Google Analytics is a great tool for tracking traffic and pageviews on your law firm’s website. What many don’t realize, though, is that with some configuration, Google Analytics can be set up to track and measure your firm’s actual marketing goals.
By setting and tracking goals, you’ll be able to go beyond the general (and potentially misleading) statistics based on site and page visits to examine more detailed information that can give you true insights into your firm’s digital marketing results. With goal tracking in place, you’ll be able to see metrics such as:
- Lead conversions
- Email subscriptions
- Whitepaper downloads
- E-book downloads
- Consultation requests
In short, the goal tracking features of Google Analytics allow you track actions, and even chains of events, that can give you deep insights into how well your law firm’s marketing tactics are really working.
Setting Up Google Analytics Goals
Getting started with goals is easy:
- Log in to your Google Analytics account
- Click on the “Admin” button on the bottom left
- Click on “Goals” under the “View” section on the far right
At this point you should be presented with a brief explanation of goals, goal types, and creating goals, with a red button on the bottom of the screen, marked “+ New Goal,” to create a new goal.
Google Analytics Goal Types
Analytics allows you to set up four different types of goals to track various user actions: destination goals, duration goals, page per session goals, and event based goals.
A destination goal is triggered when a user reaches a certain page on your law firm’s website. This can be useful to track visitors to a specific landing page, or to gauge how many visitors move from an initial landing page onto a second page.
There are three basic values that will need to be filled in for a destination goal:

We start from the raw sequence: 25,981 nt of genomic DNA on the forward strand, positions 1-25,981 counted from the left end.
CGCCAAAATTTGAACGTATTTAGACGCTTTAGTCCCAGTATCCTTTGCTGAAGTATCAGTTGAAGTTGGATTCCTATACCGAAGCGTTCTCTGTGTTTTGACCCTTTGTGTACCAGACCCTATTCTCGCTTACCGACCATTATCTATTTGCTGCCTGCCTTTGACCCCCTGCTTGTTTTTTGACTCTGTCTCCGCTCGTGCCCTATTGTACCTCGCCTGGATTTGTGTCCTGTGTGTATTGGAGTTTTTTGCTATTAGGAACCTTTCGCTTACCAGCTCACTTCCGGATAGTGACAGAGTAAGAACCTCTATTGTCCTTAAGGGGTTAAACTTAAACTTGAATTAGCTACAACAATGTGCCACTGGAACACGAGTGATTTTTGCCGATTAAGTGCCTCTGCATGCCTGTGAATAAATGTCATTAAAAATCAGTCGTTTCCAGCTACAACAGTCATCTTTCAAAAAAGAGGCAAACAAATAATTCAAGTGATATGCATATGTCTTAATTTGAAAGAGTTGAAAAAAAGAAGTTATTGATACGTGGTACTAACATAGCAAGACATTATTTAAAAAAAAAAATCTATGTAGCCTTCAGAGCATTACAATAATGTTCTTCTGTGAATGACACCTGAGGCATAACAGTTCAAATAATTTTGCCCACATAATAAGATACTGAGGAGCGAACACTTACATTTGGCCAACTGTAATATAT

Destination URL – This will be the URL that triggers the goal. You have the option of setting URL matching to “Equals to,” “Begins with” and “Regular Expression.”
“Equals to” will require an exact match of the complete URL in order to trigger.
“Begins with” will trigger if the URL begins with the text you enter. This is useful if you want to track a URL that varies because of parameters sent by a form or outside traffic source.
The “Regular Expression” option is best left to the experts. It requires somewhat complex setup that most firms won’t need.
Value – You can assign a monetary value to this goal if applicable. You might decide that each visit to a consultation information page is worth $1, for example.
Funnel – You can specify a path that you expect users to follow in order to reach this goal and use funnel tracking options to see where people enter and exit that path.
This type of goal is triggered when a user has remained on your firm’s site for a specified amount of time. This can be useful to decide how engaging your website content really is. There are only two options that need to be set.
Duration – Duration specifies the amount of time a user has to spend on your site before this goal is triggered. It can be anywhere from a few seconds up to several hours.
Value – If desired, duration goals can also be assigned a value. You might, for example, decide that visitors who stay on your site for at least five minutes often convert into leads and have a value of $5 each.
Pages Per Session
This type of goal is triggered when a user has viewed a specified number of pages across your website. It doesn’t look for specific pages, just an overall count of pages visited. As above, there are only two options to set.
Pages per session – This is the number of pages that must be visited to trigger this goal.
Value – Again, if desired, a monetary value can be assigned to this goal.
Event Based Goals
Although events and event based goals allow you to track incredibly specific actions on your law firm’s website, this ability to do so comes at the price of more complex initial setup. In order to track event based goals, you’ll first need to configure at least one event to be tracked. This Google article explains the basics of tracking events.
Event goals can be tracked based on their category, action, label and value. You can also assign the goal its own value, or use the value assigned to the event(s) which trigger the goal.
Measuring Goals Will Improve Your Marketing
By taking advantage of Google Analytics’ goal tracking options you’ll be able to gather the metrics that make the biggest difference to your firm’s bottom line. As nice as it is to see visits and pageviews going up, those numbers really don’t mean much if you don’t understand what is causing visitors to act — or not act — once they get to your website.
Tracking goals takes a lot of the guesswork out of marketing decisions. Once you have a clear picture of what’s working and what’s not, you’ll be able to see exactly where to concentrate your efforts to drive the best results.